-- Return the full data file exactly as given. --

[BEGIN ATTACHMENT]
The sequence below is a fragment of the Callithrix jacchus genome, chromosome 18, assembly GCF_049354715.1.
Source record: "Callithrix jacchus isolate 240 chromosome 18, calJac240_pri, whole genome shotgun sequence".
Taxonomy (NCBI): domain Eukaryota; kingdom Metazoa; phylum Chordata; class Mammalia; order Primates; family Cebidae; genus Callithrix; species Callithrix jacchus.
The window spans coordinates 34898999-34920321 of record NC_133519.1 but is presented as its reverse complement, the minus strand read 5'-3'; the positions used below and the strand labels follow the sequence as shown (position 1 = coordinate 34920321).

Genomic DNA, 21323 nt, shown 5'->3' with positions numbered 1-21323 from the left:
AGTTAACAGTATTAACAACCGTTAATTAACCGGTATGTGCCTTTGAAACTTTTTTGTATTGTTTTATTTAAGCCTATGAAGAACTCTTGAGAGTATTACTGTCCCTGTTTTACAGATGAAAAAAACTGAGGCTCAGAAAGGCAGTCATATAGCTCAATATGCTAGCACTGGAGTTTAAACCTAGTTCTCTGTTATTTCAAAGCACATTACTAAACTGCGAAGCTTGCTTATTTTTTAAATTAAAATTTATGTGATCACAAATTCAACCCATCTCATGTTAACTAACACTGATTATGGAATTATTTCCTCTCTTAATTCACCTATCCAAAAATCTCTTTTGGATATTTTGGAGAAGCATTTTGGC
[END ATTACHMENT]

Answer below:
The sequence below is a fragment of the Callithrix jacchus genome, chromosome 18, assembly GCF_049354715.1.
Source record: "Callithrix jacchus isolate 240 chromosome 18, calJac240_pri, whole genome shotgun sequence".
Taxonomy (NCBI): domain Eukaryota; kingdom Metazoa; phylum Chordata; class Mammalia; order Primates; family Cebidae; genus Callithrix; species Callithrix jacchus.
The window spans coordinates 34898999-34920321 of record NC_133519.1 but is presented as its reverse complement, the minus strand read 5'-3'; the positions used below and the strand labels follow the sequence as shown (position 1 = coordinate 34920321).

Genomic DNA, 21323 nt, shown 5'->3' with positions numbered 1-21323 from the left:
AGTTAACAGTATTAACAACCGTTAATTAACCGGTATGTGCCTTTGAAACTTTTTTGTATTGTTTTATTTAAGCCTATGAAGAACTCTTGAGAGTATTACTGTCCCTGTTTTACAGATGAAAAAAACTGAGGCTCAGAAAGGCAGTCATATAGCTCAATATGCTAGCACTGGAGTTTAAACCTAGTTCTCTGTTATTTCAAAGCACATTACTAAACTGCGAAGCTTGCTTATTTTTTAAATTAAAATTTATGTGATCACAAATTCAACCCATCTCATGTTAACTAACACTGATTATGGAATTATTTCCTCTCTTAATTCACCTATCCAAAAATCTCTTTTGGATATTTTGGAGAAGCATTTTGGC